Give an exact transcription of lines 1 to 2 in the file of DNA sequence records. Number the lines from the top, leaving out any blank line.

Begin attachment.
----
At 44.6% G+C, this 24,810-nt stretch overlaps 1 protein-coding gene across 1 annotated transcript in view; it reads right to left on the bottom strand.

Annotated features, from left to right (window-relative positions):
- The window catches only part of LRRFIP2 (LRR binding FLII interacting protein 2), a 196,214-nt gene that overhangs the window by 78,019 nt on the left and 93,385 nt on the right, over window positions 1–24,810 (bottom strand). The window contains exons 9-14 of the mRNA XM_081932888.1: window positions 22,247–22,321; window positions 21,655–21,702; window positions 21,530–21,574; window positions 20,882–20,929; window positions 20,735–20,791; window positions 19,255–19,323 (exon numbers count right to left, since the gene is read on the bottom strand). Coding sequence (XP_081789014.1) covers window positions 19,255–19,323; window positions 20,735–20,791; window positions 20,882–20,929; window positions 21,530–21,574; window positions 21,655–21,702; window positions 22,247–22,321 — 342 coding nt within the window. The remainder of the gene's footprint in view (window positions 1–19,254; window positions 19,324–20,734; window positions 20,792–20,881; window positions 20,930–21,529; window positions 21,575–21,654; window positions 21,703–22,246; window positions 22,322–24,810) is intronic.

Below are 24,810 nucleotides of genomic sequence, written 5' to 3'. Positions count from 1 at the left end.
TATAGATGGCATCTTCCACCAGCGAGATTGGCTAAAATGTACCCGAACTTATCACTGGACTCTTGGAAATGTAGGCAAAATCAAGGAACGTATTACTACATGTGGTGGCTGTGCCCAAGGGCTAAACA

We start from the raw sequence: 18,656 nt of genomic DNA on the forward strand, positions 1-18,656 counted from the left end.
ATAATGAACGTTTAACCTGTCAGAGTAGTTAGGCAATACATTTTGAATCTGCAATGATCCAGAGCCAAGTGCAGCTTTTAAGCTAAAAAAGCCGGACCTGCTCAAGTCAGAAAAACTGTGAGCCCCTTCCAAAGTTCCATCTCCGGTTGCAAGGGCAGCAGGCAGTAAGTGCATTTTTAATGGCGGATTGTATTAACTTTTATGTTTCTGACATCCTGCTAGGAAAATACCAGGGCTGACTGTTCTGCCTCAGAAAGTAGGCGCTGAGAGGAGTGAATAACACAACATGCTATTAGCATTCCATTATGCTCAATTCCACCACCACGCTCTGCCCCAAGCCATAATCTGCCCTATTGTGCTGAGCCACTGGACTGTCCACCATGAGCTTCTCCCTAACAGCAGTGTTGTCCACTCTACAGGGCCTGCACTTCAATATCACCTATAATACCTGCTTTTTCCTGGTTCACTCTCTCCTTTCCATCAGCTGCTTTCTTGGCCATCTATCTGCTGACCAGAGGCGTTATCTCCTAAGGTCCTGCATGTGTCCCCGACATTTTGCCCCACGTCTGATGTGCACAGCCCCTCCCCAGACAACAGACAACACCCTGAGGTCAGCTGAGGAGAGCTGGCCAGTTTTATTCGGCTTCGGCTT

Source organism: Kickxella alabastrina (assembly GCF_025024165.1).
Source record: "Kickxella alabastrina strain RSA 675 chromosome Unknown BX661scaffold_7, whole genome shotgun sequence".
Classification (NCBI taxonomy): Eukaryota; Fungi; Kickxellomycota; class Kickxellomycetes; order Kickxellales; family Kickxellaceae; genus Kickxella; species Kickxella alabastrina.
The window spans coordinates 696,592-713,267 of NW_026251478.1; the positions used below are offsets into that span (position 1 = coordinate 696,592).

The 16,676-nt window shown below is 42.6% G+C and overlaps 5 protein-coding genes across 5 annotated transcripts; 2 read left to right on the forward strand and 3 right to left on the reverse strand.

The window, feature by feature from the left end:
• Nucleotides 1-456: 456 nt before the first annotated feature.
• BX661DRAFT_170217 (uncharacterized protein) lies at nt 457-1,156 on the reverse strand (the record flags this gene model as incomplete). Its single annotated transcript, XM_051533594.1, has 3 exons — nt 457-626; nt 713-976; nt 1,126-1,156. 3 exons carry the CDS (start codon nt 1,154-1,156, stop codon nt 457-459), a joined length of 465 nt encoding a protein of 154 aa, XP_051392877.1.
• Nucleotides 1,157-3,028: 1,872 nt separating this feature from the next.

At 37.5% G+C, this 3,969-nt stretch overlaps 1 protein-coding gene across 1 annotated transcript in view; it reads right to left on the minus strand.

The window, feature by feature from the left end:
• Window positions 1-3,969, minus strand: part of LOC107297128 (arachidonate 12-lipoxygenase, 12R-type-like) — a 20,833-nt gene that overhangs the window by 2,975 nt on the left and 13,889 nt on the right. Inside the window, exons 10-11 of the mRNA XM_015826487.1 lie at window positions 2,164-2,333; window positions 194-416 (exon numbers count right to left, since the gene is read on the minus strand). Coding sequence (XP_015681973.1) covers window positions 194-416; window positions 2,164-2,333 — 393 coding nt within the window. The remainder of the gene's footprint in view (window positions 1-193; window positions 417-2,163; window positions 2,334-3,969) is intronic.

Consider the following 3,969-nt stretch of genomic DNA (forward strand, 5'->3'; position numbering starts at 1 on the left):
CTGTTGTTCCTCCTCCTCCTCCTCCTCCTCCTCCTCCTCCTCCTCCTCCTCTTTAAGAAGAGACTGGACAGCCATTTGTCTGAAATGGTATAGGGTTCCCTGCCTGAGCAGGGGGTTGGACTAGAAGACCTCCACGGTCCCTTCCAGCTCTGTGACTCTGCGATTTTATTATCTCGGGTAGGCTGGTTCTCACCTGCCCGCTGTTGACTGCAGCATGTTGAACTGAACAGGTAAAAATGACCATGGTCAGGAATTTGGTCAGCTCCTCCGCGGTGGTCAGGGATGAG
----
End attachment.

At 44.6% G+C, this 24,810-nt stretch overlaps 1 protein-coding gene across 1 annotated transcript in view; it reads right to left on the bottom strand.

Annotated features, from left to right (window-relative positions):